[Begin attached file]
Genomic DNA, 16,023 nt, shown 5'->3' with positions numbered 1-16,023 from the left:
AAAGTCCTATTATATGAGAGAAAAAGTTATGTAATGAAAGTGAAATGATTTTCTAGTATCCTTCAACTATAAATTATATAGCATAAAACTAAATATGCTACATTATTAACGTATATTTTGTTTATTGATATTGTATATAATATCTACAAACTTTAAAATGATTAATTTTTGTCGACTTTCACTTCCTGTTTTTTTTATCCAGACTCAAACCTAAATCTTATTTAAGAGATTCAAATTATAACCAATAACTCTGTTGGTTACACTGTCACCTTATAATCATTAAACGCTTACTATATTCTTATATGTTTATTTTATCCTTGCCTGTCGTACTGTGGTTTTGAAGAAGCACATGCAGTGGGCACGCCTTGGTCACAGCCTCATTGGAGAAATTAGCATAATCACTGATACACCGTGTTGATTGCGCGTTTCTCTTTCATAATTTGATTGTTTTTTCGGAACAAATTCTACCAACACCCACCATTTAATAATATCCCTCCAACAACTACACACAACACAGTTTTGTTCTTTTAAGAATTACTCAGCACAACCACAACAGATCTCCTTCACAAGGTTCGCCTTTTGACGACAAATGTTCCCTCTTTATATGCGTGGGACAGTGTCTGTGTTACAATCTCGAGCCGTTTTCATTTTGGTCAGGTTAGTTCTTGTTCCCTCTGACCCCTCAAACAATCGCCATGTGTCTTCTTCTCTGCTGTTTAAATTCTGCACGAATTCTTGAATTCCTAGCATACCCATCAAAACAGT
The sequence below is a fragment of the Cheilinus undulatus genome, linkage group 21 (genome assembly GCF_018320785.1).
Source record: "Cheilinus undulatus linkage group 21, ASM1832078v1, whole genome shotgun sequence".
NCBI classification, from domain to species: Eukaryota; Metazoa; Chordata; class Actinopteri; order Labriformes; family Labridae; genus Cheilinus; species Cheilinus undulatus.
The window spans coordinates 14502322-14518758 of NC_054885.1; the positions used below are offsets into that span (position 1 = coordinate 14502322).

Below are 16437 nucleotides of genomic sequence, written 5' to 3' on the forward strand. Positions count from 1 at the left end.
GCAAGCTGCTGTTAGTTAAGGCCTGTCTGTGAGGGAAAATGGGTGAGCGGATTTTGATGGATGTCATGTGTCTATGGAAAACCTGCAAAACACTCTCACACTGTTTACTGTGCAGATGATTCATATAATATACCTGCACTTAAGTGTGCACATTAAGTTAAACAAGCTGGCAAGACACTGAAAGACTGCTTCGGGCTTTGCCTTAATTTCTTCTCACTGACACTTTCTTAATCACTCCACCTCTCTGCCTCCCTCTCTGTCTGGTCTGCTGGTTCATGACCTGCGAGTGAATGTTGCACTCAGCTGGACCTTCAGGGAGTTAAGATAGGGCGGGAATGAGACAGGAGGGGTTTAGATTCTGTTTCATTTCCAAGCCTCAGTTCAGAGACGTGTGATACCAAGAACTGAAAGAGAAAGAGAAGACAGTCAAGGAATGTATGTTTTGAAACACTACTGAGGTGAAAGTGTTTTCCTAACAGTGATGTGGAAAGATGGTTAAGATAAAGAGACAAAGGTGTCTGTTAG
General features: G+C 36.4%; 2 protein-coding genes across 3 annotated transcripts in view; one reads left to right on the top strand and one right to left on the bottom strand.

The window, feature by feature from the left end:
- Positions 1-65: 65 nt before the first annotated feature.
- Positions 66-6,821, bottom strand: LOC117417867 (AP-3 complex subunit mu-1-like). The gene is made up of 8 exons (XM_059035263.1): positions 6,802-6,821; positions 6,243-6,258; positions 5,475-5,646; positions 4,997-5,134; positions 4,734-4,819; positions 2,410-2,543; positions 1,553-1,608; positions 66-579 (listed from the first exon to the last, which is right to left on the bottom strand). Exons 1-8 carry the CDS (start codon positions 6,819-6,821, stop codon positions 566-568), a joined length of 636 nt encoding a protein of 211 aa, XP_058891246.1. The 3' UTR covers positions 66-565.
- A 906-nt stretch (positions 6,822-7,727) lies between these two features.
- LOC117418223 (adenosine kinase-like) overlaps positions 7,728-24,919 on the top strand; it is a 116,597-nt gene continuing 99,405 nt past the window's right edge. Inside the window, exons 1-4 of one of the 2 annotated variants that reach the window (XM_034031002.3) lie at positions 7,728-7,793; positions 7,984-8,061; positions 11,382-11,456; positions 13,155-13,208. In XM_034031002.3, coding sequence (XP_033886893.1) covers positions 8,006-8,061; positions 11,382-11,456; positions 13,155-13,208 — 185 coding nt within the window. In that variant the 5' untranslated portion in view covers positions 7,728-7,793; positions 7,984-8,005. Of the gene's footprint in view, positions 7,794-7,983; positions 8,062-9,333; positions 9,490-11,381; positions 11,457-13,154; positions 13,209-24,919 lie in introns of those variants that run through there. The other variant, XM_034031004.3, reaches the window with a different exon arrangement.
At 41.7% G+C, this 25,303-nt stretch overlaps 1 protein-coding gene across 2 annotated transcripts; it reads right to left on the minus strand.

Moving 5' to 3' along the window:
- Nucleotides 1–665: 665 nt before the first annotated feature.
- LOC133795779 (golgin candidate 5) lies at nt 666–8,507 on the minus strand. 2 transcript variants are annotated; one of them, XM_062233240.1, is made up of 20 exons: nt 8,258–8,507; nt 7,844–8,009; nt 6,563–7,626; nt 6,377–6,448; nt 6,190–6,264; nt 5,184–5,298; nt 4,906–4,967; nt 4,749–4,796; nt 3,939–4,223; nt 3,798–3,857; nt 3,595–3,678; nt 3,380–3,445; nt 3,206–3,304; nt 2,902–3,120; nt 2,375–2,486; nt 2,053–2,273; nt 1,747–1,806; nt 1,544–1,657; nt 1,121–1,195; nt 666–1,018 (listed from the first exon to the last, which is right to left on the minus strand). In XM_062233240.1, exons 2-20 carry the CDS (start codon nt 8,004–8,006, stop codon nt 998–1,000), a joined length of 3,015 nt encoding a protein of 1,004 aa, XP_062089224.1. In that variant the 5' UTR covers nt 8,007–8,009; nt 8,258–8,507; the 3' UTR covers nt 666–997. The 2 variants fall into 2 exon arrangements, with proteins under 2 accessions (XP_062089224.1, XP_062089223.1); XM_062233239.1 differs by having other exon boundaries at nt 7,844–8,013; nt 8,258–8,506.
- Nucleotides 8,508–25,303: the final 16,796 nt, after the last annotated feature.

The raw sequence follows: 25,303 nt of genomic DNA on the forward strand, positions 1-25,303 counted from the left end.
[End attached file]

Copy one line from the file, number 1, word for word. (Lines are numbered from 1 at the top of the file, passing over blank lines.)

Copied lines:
Genomic DNA, 16,023 nt, shown 5'->3' with positions numbered 1-16,023 from the left: